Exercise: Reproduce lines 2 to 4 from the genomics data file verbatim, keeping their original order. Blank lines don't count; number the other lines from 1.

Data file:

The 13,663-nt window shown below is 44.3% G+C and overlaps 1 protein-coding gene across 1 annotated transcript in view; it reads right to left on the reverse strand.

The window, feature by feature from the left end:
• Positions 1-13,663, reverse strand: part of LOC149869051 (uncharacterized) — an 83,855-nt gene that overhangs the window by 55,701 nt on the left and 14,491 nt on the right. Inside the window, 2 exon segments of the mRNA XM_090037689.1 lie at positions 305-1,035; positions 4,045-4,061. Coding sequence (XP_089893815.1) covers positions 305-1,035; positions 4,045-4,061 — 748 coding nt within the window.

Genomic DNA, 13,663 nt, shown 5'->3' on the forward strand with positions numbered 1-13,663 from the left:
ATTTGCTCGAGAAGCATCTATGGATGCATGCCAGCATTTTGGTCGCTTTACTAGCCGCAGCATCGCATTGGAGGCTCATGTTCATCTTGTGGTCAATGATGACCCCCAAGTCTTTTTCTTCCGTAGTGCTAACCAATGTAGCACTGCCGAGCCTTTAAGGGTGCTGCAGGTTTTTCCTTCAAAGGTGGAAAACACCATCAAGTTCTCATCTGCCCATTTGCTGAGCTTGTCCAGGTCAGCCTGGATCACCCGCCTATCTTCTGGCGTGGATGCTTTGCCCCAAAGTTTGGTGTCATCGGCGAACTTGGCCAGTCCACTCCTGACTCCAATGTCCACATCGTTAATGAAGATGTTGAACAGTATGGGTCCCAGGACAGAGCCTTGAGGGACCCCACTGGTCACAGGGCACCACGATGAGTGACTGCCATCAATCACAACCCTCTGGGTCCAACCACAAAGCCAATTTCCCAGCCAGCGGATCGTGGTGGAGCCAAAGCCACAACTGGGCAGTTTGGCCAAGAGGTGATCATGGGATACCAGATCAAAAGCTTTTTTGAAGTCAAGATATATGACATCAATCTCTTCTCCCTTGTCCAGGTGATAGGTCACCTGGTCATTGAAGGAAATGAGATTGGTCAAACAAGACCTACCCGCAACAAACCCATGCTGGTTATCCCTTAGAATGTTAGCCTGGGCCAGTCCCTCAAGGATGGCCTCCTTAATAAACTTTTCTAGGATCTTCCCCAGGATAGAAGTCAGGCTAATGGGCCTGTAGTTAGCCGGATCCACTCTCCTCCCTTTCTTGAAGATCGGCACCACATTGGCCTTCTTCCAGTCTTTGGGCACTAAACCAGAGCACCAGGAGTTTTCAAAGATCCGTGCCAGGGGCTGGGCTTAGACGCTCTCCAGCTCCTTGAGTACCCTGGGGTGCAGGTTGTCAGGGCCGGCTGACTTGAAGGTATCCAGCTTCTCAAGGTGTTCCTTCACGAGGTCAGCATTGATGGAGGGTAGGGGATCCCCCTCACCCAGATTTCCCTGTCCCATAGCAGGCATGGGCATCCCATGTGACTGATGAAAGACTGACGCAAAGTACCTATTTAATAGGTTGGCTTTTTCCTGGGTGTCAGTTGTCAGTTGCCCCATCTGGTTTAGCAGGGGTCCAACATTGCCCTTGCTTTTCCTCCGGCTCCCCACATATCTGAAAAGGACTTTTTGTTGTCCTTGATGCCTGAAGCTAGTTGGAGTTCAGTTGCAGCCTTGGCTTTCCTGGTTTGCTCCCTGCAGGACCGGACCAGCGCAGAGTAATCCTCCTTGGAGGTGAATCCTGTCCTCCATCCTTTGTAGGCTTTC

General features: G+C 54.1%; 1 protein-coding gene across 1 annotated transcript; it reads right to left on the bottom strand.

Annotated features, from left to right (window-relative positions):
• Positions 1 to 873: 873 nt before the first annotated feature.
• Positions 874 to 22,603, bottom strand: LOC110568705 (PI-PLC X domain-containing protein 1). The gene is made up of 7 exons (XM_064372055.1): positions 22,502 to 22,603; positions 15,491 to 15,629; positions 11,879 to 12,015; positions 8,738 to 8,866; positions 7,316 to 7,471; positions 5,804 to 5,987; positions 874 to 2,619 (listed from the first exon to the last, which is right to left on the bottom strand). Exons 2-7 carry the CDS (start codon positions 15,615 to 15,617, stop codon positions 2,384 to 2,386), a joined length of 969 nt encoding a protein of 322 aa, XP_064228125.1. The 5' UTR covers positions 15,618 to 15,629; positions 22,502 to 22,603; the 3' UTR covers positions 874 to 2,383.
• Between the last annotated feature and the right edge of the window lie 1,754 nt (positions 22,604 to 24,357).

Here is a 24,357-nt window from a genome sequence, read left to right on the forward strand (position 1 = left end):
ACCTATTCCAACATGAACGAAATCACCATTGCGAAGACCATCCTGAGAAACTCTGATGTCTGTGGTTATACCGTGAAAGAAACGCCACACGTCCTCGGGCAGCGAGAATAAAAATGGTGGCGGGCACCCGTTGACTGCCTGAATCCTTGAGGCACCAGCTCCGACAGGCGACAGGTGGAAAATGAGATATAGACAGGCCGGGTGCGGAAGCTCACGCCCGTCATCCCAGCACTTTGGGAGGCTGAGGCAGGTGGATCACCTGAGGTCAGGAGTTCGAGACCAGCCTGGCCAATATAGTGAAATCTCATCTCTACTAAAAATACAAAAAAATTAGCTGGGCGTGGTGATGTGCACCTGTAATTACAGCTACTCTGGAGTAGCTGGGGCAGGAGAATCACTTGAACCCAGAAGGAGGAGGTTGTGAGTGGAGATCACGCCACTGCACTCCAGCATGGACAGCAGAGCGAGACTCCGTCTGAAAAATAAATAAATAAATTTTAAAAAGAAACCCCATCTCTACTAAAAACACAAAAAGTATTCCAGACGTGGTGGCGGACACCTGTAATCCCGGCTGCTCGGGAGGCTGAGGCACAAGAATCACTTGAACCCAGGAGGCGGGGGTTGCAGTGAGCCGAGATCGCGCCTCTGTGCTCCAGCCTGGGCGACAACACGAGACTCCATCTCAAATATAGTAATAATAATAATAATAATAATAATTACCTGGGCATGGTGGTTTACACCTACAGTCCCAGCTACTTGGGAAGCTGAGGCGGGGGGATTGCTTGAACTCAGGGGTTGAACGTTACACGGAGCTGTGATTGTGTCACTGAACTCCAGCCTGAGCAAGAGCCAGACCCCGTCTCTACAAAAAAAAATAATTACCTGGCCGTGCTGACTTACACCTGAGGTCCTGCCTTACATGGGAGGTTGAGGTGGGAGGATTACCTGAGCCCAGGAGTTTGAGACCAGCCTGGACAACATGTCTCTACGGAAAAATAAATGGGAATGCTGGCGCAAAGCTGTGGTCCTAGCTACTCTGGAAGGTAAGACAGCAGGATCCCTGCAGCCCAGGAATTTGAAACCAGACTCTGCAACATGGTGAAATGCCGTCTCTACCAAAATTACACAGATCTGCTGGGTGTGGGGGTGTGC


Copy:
The window, feature by feature from the left end:
• Positions 1-13,663, reverse strand: part of LOC149869051 (uncharacterized) — an 83,855-nt gene that overhangs the window by 55,701 nt on the left and 14,491 nt on the right. Inside the window, 2 exon segments of the mRNA XM_090037689.1 lie at positions 305-1,035; positions 4,045-4,061. Coding sequence (XP_089893815.1) covers positions 305-1,035; positions 4,045-4,061 — 748 coding nt within the window.

Genomic DNA, 13,663 nt, shown 5'->3' on the forward strand with positions numbered 1-13,663 from the left: